LJ and L09 are the subjects of constant controversy and split opinions within the SAFC fan base and for understandable reasons. However, they also seem to be some of the key catalysts of the team when things are going right. I’ve taken a deeper look at the two in what I think are the important characteristics that are beginning to define our campaign (and in the best ways).
The gaffer is oft criticised for what boils down to a few qualities. Streakiness, odd choice of words in interviews, and seemingly peculiar personnel decisions, whether in the starting XI or substitutions.
Streakiness is an interesting criticism for me because it’s much to the nature of football at this level to go on runs both of the positive and negative sort. After the Ipswich game Johnson has now been in charge of Sunderland for 48 league games sporting a 24-12-12 record. The record comes out to 1.75 points per league game which comes out to 80.5 points at the rate over the course of a season. For sure not what we’re looking for on Wearside this season but also far from deserving the sack in my opinion considering he surely hasn’t fully turned over the squad the way he’d like to in an ideal world. And, if he’s as streaky as his critics say, he’s one good run away from his average from getting us to an automatic spot.
Interviews are another area that have beleaguered Johnson’s reputation at times in the past and even very recently with his now infamous “long term project comments”. I think it’s worth mentioning that two things factor into this from my perspective.
1. This is by far the biggest club, with the hottest spotlight, and highest expectations he’s coached at in his career.
2. Said career is still in its early stages.
Johnson is still very much an “up and coming” manager. Live interviews can be difficult especially in the heat of the moment after a match. Does Johnson need a bit more clarity of speech in his post match interviews and pre match pressers? At times, yes. Do I expect him to be fully adjusted to the amount of scrutiny that will inevitably hang on his every word? No.
Both of these qualities can be bound together by an essential characteristic of Johnson’s managerial personality. Passion. I believe this to be the central reason for Johnson’s “Streakiness” and his interview comments.
It’s also the key to why I believe he was hired for the job and the reason he will ultimately be successful at the club and has the potential to be an SAFC legend.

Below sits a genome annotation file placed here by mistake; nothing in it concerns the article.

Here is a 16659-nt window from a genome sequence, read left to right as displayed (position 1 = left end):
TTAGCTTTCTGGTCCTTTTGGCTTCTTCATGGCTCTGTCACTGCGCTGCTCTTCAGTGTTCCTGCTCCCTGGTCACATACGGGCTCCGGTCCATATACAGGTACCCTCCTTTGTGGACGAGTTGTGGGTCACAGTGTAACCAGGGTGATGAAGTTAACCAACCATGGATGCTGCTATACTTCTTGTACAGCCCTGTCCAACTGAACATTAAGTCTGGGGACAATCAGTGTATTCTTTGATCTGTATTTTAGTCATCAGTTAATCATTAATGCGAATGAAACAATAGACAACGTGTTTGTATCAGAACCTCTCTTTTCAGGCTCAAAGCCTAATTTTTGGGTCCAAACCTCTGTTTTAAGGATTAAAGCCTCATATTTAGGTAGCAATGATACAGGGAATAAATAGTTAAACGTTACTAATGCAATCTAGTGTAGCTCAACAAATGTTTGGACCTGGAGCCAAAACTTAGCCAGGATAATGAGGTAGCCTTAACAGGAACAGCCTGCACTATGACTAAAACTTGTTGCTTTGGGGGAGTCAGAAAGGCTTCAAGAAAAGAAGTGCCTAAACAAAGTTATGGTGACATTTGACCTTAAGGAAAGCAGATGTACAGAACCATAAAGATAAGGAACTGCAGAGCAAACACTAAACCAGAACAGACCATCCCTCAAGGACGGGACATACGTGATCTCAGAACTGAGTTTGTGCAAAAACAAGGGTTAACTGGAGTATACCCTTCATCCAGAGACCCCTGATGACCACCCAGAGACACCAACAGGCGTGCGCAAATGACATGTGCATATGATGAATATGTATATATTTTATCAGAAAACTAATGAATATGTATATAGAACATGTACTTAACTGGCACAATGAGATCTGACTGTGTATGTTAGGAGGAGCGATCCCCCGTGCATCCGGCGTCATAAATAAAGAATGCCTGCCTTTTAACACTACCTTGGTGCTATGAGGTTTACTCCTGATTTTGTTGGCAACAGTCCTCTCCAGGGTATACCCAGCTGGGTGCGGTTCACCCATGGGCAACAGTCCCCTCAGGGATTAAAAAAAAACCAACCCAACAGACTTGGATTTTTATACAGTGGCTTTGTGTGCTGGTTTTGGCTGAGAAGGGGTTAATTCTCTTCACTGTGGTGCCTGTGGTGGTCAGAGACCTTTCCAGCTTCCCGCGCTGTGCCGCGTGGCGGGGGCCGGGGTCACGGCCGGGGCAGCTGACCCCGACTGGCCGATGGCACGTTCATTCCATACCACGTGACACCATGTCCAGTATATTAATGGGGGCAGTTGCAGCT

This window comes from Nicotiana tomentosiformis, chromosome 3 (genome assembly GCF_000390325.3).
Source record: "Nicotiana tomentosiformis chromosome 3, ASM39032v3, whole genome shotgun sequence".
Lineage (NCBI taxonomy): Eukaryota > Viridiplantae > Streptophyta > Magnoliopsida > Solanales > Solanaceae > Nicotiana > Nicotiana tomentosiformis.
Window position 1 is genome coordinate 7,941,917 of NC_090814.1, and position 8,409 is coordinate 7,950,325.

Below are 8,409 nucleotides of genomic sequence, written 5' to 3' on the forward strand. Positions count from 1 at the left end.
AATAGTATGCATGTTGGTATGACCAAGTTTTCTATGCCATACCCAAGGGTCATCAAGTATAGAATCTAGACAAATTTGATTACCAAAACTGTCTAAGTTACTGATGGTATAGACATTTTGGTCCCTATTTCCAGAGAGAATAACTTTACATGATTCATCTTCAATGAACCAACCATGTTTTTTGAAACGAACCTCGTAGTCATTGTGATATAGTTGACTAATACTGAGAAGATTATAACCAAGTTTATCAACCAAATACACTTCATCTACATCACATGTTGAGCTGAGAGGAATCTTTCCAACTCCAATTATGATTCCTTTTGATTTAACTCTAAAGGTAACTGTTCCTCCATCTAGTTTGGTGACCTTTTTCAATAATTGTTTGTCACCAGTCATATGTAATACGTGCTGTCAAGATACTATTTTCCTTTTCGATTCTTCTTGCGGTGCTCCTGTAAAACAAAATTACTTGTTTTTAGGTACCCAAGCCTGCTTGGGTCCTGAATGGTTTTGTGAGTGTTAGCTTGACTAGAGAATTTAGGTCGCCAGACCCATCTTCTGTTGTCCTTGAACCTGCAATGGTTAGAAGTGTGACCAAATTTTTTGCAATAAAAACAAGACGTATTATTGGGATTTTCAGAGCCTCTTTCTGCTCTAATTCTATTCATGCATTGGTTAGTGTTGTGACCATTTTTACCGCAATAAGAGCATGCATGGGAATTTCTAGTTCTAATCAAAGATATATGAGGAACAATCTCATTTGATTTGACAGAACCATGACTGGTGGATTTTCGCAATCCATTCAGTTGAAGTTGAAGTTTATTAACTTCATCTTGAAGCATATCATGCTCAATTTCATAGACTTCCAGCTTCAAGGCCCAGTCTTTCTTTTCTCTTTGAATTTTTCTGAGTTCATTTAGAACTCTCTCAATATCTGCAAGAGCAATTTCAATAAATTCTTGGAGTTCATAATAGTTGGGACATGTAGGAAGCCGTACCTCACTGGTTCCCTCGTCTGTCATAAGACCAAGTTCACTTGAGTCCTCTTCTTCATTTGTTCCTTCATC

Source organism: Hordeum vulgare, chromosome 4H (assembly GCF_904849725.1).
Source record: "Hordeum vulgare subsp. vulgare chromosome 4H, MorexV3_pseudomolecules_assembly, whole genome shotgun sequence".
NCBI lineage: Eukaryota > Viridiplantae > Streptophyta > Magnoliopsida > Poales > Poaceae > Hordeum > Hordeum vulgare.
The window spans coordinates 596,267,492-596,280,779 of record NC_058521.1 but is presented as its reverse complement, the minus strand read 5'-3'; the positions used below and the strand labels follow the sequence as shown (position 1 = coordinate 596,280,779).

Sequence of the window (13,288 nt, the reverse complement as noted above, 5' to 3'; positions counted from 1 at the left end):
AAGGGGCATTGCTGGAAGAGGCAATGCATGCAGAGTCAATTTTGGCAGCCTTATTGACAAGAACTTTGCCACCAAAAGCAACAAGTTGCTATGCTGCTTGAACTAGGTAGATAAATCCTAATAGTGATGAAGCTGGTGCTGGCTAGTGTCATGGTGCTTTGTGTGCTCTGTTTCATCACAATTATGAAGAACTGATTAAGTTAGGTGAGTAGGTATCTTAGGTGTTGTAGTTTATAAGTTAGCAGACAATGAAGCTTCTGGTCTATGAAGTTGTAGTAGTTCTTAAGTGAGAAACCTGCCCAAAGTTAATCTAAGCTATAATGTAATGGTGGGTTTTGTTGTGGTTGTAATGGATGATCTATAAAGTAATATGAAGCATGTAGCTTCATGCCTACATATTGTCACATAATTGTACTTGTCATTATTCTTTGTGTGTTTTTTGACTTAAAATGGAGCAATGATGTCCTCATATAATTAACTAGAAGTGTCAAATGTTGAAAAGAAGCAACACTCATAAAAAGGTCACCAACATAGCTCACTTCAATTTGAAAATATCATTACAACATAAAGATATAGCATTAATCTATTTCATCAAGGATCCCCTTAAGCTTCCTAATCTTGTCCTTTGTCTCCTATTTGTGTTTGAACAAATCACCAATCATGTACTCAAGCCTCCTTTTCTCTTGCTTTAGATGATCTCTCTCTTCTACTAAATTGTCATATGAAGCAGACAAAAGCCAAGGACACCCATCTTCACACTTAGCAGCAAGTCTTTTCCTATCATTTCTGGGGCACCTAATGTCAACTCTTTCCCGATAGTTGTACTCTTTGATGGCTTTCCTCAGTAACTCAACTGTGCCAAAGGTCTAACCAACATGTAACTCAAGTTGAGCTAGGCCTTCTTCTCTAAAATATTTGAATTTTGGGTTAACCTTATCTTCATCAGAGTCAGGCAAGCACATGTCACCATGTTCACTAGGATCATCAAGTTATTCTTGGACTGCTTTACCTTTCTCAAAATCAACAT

After a big win and during any of our runs of good form (of which there have been several) Johnson can be seen fist pumping in the technical area, applauding and firing up the Roker End, and celebrating with his staff.
It’s also his passion that makes him, as advertised, a great motivator of men. Yes, it leads him to high highs and low lows as our form goes, and yes, it leads him to arrogant “give me Arsenal or Tottenham” quips and defensiveness when form is poor. But, his passion has the potential to galvanise a team for a special season and I believe he will do just that.
This leads us to the final criticism of Johnson, his team and sub selections, and allows us to look at another polarising figure in Luke O’Nien.
Johnson has made comment on several occasions that he prefers players who not only fit his system but can also slot into several positions because of their versatility. Many of the signings made in his short reign fit this very mould.
In fact, if you look up and down the roster, all but a handful of senior players can play at multiple positions and within multiple systems on the pitch.
The best example of this is of course, Luke O’Nien. This versatility has and will continue to allow us to cope with injuries and change shape on the fly as Swiss Army knife players slot in where needed.
And while these players may not be world class at their secondary places they have proved time and again to be more than proficient. It can lead to a fair bit of head scratching when team news is announced, but also must be a scouting nightmare for our opposition.
Luke O’Nien alone has played every defensive position at one point or another, holding midfielder, central, attacking, and even out wide on a few occasions. And no one can doubt the lad’s heart for the club. Yes, he will make mistakes but I’d argue his positive performances outnumber his poor ones 3 to 1.
Ultimately, I think this criticism of Johnson is one of the qualities I appreciate the most.
Adaptability is a hugely valuable asset and players like Luke O’Nien, who fit that mould and give miles of heart are more than welcome in any time I support!